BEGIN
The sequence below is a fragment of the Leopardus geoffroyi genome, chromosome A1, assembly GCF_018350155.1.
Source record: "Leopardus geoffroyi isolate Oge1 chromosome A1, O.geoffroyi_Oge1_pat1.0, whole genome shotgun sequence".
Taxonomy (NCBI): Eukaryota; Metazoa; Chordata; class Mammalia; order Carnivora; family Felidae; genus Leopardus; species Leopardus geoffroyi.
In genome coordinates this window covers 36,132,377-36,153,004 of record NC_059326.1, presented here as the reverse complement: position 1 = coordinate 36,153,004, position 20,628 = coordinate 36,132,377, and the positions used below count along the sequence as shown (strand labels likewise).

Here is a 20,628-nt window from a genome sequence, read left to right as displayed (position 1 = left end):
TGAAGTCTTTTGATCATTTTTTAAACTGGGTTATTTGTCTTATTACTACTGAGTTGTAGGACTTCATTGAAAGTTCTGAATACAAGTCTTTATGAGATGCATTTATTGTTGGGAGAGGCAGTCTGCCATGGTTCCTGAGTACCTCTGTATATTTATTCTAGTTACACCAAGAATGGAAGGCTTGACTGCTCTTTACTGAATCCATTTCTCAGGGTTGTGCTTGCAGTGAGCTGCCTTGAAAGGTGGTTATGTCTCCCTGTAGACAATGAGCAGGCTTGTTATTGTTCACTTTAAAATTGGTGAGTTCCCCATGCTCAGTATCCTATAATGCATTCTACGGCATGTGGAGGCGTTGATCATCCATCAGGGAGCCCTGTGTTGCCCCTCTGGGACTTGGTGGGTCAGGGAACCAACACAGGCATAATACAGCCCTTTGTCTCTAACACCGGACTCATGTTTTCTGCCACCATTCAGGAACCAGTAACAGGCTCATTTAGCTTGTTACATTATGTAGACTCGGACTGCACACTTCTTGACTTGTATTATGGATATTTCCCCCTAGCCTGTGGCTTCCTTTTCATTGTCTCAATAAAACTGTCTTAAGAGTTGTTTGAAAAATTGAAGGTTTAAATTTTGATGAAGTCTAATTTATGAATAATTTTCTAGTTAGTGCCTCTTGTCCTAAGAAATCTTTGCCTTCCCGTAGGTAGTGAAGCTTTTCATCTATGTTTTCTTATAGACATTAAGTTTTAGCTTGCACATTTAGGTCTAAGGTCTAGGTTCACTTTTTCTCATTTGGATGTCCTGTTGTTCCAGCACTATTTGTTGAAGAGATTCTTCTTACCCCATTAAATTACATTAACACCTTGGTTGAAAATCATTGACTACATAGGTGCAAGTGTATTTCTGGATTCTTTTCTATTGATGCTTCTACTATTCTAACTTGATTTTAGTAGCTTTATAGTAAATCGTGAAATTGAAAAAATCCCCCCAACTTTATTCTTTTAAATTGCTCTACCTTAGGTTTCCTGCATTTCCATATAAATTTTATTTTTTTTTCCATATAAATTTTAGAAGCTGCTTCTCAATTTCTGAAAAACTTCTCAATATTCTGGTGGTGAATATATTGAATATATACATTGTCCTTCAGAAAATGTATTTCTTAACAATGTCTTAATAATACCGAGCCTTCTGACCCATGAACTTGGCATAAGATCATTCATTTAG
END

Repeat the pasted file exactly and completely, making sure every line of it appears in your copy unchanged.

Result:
The sequence below is a fragment of the Leopardus geoffroyi genome, chromosome A1, assembly GCF_018350155.1.
Source record: "Leopardus geoffroyi isolate Oge1 chromosome A1, O.geoffroyi_Oge1_pat1.0, whole genome shotgun sequence".
Taxonomy (NCBI): Eukaryota; Metazoa; Chordata; class Mammalia; order Carnivora; family Felidae; genus Leopardus; species Leopardus geoffroyi.
In genome coordinates this window covers 36,132,377-36,153,004 of record NC_059326.1, presented here as the reverse complement: position 1 = coordinate 36,153,004, position 20,628 = coordinate 36,132,377, and the positions used below count along the sequence as shown (strand labels likewise).

Here is a 20,628-nt window from a genome sequence, read left to right as displayed (position 1 = left end):
TGAAGTCTTTTGATCATTTTTTAAACTGGGTTATTTGTCTTATTACTACTGAGTTGTAGGACTTCATTGAAAGTTCTGAATACAAGTCTTTATGAGATGCATTTATTGTTGGGAGAGGCAGTCTGCCATGGTTCCTGAGTACCTCTGTATATTTATTCTAGTTACACCAAGAATGGAAGGCTTGACTGCTCTTTACTGAATCCATTTCTCAGGGTTGTGCTTGCAGTGAGCTGCCTTGAAAGGTGGTTATGTCTCCCTGTAGACAATGAGCAGGCTTGTTATTGTTCACTTTAAAATTGGTGAGTTCCCCATGCTCAGTATCCTATAATGCATTCTACGGCATGTGGAGGCGTTGATCATCCATCAGGGAGCCCTGTGTTGCCCCTCTGGGACTTGGTGGGTCAGGGAACCAACACAGGCATAATACAGCCCTTTGTCTCTAACACCGGACTCATGTTTTCTGCCACCATTCAGGAACCAGTAACAGGCTCATTTAGCTTGTTACATTATGTAGACTCGGACTGCACACTTCTTGACTTGTATTATGGATATTTCCCCCTAGCCTGTGGCTTCCTTTTCATTGTCTCAATAAAACTGTCTTAAGAGTTGTTTGAAAAATTGAAGGTTTAAATTTTGATGAAGTCTAATTTATGAATAATTTTCTAGTTAGTGCCTCTTGTCCTAAGAAATCTTTGCCTTCCCGTAGGTAGTGAAGCTTTTCATCTATGTTTTCTTATAGACATTAAGTTTTAGCTTGCACATTTAGGTCTAAGGTCTAGGTTCACTTTTTCTCATTTGGATGTCCTGTTGTTCCAGCACTATTTGTTGAAGAGATTCTTCTTACCCCATTAAATTACATTAACACCTTGGTTGAAAATCATTGACTACATAGGTGCAAGTGTATTTCTGGATTCTTTTCTATTGATGCTTCTACTATTCTAACTTGATTTTAGTAGCTTTATAGTAAATCGTGAAATTGAAAAAATCCCCCCAACTTTATTCTTTTAAATTGCTCTACCTTAGGTTTCCTGCATTTCCATATAAATTTTATTTTTTTTTCCATATAAATTTTAGAAGCTGCTTCTCAATTTCTGAAAAACTTCTCAATATTCTGGTGGTGAATATATTGAATATATACATTGTCCTTCAGAAAATGTATTTCTTAACAATGTCTTAATAATACCGAGCCTTCTGACCCATGAACTTGGCATAAGATCATTCATTTAG